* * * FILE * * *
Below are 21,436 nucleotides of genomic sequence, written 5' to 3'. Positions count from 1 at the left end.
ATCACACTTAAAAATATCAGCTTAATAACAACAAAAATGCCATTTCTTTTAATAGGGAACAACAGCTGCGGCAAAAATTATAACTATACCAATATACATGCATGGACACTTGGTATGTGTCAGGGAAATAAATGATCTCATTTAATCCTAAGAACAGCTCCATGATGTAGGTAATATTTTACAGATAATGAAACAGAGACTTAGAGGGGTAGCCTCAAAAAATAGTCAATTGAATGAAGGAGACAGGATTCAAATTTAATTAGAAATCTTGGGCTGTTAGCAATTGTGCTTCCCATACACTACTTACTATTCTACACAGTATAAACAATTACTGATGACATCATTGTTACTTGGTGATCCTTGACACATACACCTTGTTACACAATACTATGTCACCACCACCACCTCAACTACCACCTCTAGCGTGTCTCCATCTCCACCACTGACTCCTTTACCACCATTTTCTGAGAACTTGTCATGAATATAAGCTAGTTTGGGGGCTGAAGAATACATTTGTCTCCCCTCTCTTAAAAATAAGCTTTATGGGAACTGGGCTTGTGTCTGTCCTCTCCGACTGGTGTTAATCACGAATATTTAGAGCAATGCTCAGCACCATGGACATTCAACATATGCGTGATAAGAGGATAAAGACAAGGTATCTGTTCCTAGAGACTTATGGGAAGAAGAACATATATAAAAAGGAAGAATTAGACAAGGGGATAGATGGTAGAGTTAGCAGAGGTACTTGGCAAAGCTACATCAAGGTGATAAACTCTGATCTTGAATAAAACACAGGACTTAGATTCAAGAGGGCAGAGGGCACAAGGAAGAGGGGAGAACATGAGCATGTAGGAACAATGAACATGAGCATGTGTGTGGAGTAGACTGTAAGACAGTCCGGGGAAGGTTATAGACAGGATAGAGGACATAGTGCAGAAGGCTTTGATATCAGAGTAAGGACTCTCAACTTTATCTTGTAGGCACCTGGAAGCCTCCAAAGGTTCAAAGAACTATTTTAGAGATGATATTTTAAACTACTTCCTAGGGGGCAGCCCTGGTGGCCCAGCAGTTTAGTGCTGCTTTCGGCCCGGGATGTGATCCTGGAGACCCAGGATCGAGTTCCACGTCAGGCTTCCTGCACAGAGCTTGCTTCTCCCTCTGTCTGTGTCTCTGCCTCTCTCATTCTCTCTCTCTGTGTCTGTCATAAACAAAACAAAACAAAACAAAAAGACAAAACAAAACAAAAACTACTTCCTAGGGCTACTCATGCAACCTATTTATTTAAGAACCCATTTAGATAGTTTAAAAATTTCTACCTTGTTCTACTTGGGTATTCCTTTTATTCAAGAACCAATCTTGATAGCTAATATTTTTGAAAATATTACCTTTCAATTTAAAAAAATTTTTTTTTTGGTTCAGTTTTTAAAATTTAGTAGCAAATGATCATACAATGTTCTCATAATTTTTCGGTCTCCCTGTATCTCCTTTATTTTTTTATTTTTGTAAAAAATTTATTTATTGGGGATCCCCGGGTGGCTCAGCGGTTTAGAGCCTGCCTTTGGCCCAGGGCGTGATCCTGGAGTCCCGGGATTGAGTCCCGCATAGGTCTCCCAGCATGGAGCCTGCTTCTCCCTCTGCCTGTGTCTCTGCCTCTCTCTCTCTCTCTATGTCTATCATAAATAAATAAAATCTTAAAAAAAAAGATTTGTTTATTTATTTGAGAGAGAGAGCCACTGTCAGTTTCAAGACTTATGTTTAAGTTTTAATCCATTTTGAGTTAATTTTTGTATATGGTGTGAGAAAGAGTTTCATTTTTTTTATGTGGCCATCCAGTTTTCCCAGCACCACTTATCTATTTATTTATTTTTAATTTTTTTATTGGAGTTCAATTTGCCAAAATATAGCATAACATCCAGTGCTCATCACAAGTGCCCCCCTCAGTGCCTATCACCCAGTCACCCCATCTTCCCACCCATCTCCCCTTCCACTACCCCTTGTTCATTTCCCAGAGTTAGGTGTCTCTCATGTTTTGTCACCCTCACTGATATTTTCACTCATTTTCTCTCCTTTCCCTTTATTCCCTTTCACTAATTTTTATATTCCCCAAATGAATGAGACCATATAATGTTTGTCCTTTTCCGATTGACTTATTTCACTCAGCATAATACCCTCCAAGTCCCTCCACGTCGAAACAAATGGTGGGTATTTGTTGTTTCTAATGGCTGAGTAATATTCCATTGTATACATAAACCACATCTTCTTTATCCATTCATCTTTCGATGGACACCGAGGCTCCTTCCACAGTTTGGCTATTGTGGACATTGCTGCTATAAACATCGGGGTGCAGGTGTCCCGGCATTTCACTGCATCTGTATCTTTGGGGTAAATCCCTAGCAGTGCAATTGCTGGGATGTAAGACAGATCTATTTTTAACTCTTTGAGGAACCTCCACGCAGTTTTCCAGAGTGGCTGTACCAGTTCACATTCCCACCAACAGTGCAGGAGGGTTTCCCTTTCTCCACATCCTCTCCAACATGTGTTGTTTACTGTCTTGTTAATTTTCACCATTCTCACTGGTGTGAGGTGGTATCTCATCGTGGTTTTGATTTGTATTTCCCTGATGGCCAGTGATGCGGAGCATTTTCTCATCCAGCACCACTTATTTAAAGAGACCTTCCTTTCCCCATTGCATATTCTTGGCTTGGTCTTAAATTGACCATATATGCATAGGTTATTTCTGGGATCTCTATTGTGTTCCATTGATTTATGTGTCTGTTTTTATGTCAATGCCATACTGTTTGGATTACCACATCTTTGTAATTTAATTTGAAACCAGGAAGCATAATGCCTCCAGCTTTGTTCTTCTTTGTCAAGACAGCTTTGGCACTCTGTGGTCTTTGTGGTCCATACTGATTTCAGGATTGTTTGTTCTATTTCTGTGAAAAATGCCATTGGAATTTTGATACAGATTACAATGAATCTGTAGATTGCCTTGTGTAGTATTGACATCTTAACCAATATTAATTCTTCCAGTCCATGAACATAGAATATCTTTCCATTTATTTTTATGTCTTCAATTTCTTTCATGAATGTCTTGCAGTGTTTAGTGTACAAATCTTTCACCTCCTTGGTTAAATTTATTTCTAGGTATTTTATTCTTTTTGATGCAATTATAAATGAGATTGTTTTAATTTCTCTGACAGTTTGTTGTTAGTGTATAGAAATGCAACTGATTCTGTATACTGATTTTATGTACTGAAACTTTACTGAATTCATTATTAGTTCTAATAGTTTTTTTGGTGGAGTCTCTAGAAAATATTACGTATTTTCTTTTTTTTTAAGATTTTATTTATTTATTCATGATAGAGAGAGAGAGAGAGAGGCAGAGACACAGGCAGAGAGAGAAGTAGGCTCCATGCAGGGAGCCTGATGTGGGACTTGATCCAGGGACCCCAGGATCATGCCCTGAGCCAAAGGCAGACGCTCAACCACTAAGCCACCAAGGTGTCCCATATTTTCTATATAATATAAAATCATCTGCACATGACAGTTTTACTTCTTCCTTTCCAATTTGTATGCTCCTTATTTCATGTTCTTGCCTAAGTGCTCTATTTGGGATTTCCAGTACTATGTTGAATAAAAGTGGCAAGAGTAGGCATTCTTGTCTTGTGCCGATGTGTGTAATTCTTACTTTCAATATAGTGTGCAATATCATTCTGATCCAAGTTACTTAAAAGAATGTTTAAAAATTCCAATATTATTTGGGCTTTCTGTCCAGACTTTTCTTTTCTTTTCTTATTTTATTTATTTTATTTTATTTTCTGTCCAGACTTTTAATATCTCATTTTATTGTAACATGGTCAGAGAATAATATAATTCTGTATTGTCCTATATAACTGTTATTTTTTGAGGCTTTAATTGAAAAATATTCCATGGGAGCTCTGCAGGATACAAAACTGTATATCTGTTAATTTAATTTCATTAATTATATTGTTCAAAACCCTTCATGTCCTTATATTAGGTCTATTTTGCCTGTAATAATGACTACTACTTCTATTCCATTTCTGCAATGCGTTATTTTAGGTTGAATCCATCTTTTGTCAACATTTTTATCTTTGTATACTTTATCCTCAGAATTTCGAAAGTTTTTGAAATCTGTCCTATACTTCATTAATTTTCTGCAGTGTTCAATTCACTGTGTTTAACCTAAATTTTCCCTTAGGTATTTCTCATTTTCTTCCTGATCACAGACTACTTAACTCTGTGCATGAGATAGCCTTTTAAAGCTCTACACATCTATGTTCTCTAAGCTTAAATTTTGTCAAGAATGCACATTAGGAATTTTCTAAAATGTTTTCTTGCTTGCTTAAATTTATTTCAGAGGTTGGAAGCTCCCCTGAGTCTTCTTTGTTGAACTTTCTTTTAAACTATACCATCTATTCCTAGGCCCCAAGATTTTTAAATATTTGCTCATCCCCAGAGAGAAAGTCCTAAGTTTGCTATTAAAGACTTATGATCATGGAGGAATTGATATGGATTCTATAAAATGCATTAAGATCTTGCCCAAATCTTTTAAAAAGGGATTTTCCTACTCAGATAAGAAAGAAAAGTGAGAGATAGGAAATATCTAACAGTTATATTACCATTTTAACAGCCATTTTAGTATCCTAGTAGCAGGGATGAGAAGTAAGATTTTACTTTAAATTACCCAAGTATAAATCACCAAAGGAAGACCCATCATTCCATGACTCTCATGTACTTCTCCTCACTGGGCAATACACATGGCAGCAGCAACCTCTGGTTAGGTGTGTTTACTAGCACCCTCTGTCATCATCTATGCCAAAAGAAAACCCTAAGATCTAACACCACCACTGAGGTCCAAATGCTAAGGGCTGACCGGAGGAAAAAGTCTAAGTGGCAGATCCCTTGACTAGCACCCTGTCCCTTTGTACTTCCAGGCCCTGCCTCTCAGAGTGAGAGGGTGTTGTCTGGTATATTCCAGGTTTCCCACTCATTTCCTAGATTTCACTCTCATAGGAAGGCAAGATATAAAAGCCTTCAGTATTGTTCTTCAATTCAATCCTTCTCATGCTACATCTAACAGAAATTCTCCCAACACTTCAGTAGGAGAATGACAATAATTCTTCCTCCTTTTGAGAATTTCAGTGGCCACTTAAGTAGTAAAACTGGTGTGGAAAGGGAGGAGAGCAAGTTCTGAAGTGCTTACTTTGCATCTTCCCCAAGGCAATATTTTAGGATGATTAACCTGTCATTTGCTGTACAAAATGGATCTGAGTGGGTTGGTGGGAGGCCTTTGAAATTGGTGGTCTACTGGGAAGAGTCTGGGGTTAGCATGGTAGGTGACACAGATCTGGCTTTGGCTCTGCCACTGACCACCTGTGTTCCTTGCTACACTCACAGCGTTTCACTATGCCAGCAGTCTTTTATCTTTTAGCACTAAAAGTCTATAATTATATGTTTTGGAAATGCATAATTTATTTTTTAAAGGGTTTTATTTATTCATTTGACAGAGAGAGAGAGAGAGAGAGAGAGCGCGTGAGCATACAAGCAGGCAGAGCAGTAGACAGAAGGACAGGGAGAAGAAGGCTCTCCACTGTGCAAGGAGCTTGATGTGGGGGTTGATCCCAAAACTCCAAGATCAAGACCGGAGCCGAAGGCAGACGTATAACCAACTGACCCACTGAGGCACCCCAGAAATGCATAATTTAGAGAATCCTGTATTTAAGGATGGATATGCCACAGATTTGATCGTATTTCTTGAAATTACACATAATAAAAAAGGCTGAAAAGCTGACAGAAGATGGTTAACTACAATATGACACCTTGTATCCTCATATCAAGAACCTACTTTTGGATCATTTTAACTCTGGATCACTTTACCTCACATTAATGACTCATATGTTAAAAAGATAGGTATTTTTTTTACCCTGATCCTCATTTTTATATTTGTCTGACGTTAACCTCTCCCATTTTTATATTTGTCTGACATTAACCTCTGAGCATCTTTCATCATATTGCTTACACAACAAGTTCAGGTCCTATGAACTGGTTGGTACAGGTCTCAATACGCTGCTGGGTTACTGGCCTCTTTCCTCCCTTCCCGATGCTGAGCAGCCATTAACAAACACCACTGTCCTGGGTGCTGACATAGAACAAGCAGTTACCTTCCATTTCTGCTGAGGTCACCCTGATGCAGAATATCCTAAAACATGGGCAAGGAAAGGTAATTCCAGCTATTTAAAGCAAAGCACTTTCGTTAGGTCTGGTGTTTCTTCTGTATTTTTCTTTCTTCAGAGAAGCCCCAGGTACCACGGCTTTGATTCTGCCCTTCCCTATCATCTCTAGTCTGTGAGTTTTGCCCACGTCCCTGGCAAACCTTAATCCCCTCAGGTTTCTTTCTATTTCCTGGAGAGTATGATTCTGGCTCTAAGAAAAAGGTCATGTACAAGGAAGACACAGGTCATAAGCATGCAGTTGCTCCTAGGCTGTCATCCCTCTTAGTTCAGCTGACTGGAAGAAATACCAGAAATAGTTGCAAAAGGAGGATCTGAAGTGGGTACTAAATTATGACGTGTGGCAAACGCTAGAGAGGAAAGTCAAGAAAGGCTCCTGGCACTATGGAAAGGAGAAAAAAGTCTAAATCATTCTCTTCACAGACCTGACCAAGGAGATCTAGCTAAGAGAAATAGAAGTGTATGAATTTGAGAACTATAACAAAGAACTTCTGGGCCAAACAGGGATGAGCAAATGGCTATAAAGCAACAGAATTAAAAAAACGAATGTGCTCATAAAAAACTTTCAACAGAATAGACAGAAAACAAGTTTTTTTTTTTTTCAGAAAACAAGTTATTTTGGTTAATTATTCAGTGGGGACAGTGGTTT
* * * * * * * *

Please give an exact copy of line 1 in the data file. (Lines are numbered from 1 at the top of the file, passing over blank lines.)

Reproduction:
Below are 21,436 nucleotides of genomic sequence, written 5' to 3'. Positions count from 1 at the left end.